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Gain Strength and Size With These Tips for Maximizing Your Lift

Goal: Strength
Bodyparts: Back, legs

In the strength game, there are few names that are more respected than Marty Gallagher. Let's be honest: A man who can deadlift 744 pounds from the floor at a bodyweight of 235 pounds commands a little deference. But Gallagher isn't just strong -- he's obsessive about technique. He knows that even the slightest deviation from the proper range of motion can destroy your chances at completing a max lift. But this attention to detail is what has made him one of the most sought-after strength coaches in the nation. If you're ready to build all-over strength and size with the deadlift, it would seem that he's a man to talk to. So we did. And he gave us four ways that you can start improving this fundamental lift--starting today.

Most people think your feet should be shoulder width apart. And because of a hundred fitness models who can't do the conventional deadlift, many people think that the sumo variation is best. But to break a heavy, loaded barbell from the floor, Gallagher likes to go narrow. "In general, you want your heels to be no farther than a 12 inches apart." Gallagher keeps his feet as close as six inches.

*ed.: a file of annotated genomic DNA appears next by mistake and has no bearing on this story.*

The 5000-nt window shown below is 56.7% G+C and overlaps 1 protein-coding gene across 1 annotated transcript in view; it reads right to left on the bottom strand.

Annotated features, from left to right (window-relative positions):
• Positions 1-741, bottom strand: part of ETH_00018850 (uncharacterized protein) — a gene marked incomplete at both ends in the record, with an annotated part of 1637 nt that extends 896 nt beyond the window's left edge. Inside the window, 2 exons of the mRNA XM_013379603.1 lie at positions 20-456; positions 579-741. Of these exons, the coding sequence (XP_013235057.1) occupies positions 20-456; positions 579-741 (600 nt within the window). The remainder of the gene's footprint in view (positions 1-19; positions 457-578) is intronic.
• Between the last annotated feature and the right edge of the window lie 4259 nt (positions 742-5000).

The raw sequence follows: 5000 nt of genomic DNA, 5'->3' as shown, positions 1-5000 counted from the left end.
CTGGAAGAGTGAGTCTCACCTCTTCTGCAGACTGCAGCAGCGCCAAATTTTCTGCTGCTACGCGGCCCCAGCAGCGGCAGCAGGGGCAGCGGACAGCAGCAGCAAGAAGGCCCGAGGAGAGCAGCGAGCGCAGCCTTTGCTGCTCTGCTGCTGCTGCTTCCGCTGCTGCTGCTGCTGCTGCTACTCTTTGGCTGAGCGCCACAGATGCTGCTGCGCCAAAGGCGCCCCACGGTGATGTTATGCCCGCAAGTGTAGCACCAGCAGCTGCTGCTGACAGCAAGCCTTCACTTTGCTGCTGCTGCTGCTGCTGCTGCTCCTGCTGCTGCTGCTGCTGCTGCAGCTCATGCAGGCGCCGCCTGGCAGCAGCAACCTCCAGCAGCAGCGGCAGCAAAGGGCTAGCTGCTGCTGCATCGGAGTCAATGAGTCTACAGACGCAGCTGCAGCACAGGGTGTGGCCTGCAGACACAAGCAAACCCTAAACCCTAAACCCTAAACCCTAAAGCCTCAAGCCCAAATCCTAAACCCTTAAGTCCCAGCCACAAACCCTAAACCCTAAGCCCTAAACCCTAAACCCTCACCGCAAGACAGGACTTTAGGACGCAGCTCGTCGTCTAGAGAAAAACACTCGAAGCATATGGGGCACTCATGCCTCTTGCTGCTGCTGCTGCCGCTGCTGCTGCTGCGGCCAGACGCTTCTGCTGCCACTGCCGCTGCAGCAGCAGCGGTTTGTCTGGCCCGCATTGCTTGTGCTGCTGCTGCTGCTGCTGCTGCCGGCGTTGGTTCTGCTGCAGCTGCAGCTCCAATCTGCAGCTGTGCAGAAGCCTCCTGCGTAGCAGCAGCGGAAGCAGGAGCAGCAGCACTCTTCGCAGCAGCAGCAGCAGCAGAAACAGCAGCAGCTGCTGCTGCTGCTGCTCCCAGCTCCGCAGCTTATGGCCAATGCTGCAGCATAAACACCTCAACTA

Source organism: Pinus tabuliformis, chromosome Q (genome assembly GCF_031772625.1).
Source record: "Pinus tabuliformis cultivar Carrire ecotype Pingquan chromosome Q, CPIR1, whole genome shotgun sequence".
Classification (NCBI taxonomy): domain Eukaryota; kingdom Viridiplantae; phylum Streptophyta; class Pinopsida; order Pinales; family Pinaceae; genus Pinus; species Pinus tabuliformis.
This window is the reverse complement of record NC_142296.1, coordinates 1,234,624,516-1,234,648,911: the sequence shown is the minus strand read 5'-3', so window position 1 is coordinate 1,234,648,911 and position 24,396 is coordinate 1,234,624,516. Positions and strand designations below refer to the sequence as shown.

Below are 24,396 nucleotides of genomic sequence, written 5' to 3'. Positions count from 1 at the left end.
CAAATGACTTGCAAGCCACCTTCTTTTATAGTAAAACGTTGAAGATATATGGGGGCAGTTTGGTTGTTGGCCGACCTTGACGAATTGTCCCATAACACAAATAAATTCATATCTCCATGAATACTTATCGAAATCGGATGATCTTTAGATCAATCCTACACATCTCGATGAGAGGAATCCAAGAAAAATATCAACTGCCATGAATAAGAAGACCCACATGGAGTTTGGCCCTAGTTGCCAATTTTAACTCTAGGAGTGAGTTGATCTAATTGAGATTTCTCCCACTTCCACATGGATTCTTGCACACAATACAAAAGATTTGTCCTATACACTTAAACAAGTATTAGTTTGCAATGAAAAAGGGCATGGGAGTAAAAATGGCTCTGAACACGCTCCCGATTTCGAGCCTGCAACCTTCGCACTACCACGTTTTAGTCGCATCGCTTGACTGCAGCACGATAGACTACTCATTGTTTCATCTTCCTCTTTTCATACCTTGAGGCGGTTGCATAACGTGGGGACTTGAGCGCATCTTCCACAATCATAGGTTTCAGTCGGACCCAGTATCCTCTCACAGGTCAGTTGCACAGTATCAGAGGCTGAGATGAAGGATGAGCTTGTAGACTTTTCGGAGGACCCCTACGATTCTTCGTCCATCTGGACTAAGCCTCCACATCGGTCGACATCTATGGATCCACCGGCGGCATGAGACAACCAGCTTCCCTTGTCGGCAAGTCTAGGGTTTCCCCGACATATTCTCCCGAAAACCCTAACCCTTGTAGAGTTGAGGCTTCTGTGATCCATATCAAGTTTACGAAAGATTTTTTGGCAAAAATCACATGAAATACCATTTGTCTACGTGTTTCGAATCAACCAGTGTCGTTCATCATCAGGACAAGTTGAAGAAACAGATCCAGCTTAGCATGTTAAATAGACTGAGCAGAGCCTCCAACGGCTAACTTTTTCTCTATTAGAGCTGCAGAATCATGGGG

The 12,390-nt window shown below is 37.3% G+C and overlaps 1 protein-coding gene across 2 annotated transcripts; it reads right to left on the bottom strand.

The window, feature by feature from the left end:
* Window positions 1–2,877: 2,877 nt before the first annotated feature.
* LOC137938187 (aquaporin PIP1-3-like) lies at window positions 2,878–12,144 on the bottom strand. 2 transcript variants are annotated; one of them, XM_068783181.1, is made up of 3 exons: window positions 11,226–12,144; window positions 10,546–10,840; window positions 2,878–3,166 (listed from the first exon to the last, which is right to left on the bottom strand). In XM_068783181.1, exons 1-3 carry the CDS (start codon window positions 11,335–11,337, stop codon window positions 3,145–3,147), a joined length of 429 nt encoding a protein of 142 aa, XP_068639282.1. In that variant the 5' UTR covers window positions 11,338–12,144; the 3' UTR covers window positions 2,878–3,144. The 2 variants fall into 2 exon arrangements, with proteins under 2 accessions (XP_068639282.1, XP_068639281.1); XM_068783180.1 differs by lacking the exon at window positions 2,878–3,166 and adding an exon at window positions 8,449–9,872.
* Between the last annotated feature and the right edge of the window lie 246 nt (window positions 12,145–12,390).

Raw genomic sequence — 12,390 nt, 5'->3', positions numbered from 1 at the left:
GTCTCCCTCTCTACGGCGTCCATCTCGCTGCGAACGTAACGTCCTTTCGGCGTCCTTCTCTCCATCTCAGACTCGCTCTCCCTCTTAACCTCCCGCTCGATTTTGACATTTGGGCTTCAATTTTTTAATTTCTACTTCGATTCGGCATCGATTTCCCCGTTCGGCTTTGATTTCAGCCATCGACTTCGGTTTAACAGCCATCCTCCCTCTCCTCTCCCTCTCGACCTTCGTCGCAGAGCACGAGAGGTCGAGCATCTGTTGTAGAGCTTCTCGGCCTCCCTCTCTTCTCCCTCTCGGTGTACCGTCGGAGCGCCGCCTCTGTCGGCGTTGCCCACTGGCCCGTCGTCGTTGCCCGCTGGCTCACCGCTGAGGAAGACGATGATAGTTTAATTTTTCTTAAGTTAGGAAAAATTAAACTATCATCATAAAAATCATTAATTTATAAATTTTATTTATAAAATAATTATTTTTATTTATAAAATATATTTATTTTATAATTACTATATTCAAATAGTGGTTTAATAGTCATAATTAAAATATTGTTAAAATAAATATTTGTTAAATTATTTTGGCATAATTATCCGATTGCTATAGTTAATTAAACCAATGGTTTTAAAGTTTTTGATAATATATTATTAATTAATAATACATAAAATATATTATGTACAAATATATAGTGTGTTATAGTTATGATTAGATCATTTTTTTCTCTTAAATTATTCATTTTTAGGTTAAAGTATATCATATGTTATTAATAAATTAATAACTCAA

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If you've ever seen a thick-backed, seasoned deadlifter, you may have noticed chaffing and powder on his thighs and bruising or even abrasions on his shins. Why? Because he's doing it right. "Guys are uncomfortable with touching the bar but you need to be touching the bar with your shins at the start of the lift -- you should be that close," he says. "Because for every inch the bar has to move forward to clear your knees, you can add 40 pounds to the force you need to produce." Keeping the shins flush to the bar keeps the direction of the bar as close to vertical as possible -- right where you want to be.


If you just go from a dead stop to trying to yank the bar from the floor, you may end up leaving your lumbar on the platform. To avoid injury, before each rep, Gallagher recommends infusing a little bit of upward tension on the bar to get everything in your body nice and tight. This provides the support structure you need to safely complete a lift with heavy weight.

When you're deadlifting, you're not training your grip -- you're training everything else. So there's no shame in using straps to add some poundage to your heaviest sets. "Not using straps is limiting," says Gallagher. "You're never going to get proper overload if your grip is a limiting factor."

>> For more from Marty Gallagher, order his book "The Purposeful Primitive," at